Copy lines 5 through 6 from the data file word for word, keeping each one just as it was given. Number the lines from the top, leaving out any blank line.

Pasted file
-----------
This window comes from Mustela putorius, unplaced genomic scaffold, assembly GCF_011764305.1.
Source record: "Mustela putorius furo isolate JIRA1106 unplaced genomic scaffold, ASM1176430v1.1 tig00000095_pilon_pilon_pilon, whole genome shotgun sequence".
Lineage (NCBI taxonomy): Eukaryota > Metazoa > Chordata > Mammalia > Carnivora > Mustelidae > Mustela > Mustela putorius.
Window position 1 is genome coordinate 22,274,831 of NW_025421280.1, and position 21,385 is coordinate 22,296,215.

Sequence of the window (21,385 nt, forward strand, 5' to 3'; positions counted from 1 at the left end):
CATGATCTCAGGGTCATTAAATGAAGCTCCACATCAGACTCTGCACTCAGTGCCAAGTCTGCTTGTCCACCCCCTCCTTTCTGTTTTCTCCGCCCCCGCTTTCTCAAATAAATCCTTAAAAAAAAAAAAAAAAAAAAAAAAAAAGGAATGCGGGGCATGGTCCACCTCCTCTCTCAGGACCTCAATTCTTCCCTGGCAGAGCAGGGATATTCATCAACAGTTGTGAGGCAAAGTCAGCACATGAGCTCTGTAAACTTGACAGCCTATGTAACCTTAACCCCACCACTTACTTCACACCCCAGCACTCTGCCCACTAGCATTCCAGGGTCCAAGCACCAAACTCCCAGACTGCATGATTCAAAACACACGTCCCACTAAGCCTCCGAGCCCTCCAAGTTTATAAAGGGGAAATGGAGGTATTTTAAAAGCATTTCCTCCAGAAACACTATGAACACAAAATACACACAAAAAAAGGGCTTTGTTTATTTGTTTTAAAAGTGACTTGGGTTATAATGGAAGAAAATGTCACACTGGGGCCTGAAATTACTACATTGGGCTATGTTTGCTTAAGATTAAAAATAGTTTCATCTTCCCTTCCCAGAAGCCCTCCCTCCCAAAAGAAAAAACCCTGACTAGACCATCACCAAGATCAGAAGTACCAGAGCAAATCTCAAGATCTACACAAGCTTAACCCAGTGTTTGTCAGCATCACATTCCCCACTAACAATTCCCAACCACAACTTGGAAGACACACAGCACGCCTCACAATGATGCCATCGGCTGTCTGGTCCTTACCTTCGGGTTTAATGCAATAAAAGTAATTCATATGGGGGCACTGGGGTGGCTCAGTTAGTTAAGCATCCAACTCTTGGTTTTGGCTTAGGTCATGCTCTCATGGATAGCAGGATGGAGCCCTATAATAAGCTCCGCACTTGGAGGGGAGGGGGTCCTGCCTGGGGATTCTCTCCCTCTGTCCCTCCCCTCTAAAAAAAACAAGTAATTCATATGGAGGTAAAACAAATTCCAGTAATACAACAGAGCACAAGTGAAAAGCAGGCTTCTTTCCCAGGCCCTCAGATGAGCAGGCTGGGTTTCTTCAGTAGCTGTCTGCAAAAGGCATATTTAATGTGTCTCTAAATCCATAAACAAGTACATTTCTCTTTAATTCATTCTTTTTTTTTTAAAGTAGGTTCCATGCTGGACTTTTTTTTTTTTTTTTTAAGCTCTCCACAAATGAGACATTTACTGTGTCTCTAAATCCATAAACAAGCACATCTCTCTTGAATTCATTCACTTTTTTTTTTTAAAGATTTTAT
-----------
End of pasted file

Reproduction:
Sequence of the window (21,385 nt, forward strand, 5' to 3'; positions counted from 1 at the left end):
CATGATCTCAGGGTCATTAAATGAAGCTCCACATCAGACTCTGCACTCAGTGCCAAGTCTGCTTGTCCACCCCCTCCTTTCTGTTTTCTCCGCCCCCGCTTTCTCAAATAAATCCTTAAAAAAAAAAAAAAAAAAAAAAAAAAAGGAATGCGGGGCATGGTCCACCTCCTCTCTCAGGACCTCAATTCTTCCCTGGCAGAGCAGGGATATTCATCAACAGTTGTGAGGCAAAGTCAGCACATGAGCTCTGTAAACTTGACAGCCTATGTAACCTTAACCCCACCACTTACTTCACACCCCAGCACTCTGCCCACTAGCATTCCAGGGTCCAAGCACCAAACTCCCAGACTGCATGATTCAAAACACACGTCCCACTAAGCCTCCGAGCCCTCCAAGTTTATAAAGGGGAAATGGAGGTATTTTAAAAGCATTTCCTCCAGAAACACTATGAACACAAAATACACACAAAAAAAGGGCTTTGTTTATTTGTTTTAAAAGTGACTTGGGTTATAATGGAAGAAAATGTCACACTGGGGCCTGAAATTACTACATTGGGCTATGTTTGCTTAAGATTAAAAATAGTTTCATCTTCCCTTCCCAGAAGCCCTCCCTCCCAAAAGAAAAAACCCTGACTAGACCATCACCAAGATCAGAAGTACCAGAGCAAATCTCAAGATCTACACAAGCTTAACCCAGTGTTTGTCAGCATCACATTCCCCACTAACAATTCCCAACCACAACTTGGAAGACACACAGCACGCCTCACAATGATGCCATCGGCTGTCTGGTCCTTACCTTCGGGTTTAATGCAATAAAAGTAATTCATATGGGGGCACTGGGGTGGCTCAGTTAGTTAAGCATCCAACTCTTGGTTTTGGCTTAGGTCATGCTCTCATGGATAGCAGGATGGAGCCCTATAATAAGCTCCGCACTTGGAGGGGAGGGGGTCCTGCCTGGGGATTCTCTCCCTCTGTCCCTCCCCTCTAAAAAAAACAAGTAATTCATATGGAGGTAAAACAAATTCCAGTAATACAACAGAGCACAAGTGAAAAGCAGGCTTCTTTCCCAGGCCCTCAGATGAGCAGGCTGGGTTTCTTCAGTAGCTGTCTGCAAAAGGCATATTTAATGTGTCTCTAAATCCATAAACAAGTACATTTCTCTTTAATTCATTCTTTTTTTTTTAAAGTAGGTTCCATGCTGGACTTTTTTTTTTTTTTTTTAAGCTCTCCACAAATGAGACATTTACTGTGTCTCTAAATCCATAAACAAGCACATCTCTCTTGAATTCATTCACTTTTTTTTTTTAAAGATTTTAT